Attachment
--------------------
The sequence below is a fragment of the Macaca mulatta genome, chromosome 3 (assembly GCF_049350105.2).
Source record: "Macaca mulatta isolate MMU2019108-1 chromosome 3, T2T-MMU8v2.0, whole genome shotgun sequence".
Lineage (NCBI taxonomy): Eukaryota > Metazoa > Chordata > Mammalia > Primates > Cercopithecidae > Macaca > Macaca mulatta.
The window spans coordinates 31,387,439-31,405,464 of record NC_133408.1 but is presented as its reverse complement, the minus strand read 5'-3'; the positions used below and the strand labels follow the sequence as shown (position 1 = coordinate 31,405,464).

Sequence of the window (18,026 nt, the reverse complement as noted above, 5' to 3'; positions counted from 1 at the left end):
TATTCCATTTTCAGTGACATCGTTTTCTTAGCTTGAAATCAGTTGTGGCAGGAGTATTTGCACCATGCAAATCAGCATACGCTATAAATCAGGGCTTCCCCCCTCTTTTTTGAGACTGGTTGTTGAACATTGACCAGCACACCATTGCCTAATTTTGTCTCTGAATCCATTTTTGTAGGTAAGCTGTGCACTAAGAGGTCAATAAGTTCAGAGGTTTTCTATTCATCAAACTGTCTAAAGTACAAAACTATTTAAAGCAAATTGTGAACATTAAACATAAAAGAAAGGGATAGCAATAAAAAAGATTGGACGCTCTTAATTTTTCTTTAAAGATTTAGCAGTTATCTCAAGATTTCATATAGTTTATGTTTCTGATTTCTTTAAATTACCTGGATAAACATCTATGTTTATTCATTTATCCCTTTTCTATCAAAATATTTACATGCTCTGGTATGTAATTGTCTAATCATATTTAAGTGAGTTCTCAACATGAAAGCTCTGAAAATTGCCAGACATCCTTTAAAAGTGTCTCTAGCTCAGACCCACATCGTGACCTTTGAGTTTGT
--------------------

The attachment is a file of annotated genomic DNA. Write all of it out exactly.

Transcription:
The sequence below is a fragment of the Macaca mulatta genome, chromosome 3 (assembly GCF_049350105.2).
Source record: "Macaca mulatta isolate MMU2019108-1 chromosome 3, T2T-MMU8v2.0, whole genome shotgun sequence".
Lineage (NCBI taxonomy): Eukaryota > Metazoa > Chordata > Mammalia > Primates > Cercopithecidae > Macaca > Macaca mulatta.
The window spans coordinates 31,387,439-31,405,464 of record NC_133408.1 but is presented as its reverse complement, the minus strand read 5'-3'; the positions used below and the strand labels follow the sequence as shown (position 1 = coordinate 31,405,464).

Sequence of the window (18,026 nt, the reverse complement as noted above, 5' to 3'; positions counted from 1 at the left end):
TATTCCATTTTCAGTGACATCGTTTTCTTAGCTTGAAATCAGTTGTGGCAGGAGTATTTGCACCATGCAAATCAGCATACGCTATAAATCAGGGCTTCCCCCCTCTTTTTTGAGACTGGTTGTTGAACATTGACCAGCACACCATTGCCTAATTTTGTCTCTGAATCCATTTTTGTAGGTAAGCTGTGCACTAAGAGGTCAATAAGTTCAGAGGTTTTCTATTCATCAAACTGTCTAAAGTACAAAACTATTTAAAGCAAATTGTGAACATTAAACATAAAAGAAAGGGATAGCAATAAAAAAGATTGGACGCTCTTAATTTTTCTTTAAAGATTTAGCAGTTATCTCAAGATTTCATATAGTTTATGTTTCTGATTTCTTTAAATTACCTGGATAAACATCTATGTTTATTCATTTATCCCTTTTCTATCAAAATATTTACATGCTCTGGTATGTAATTGTCTAATCATATTTAAGTGAGTTCTCAACATGAAAGCTCTGAAAATTGCCAGACATCCTTTAAAAGTGTCTCTAGCTCAGACCCACATCGTGACCTTTGAGTTTGT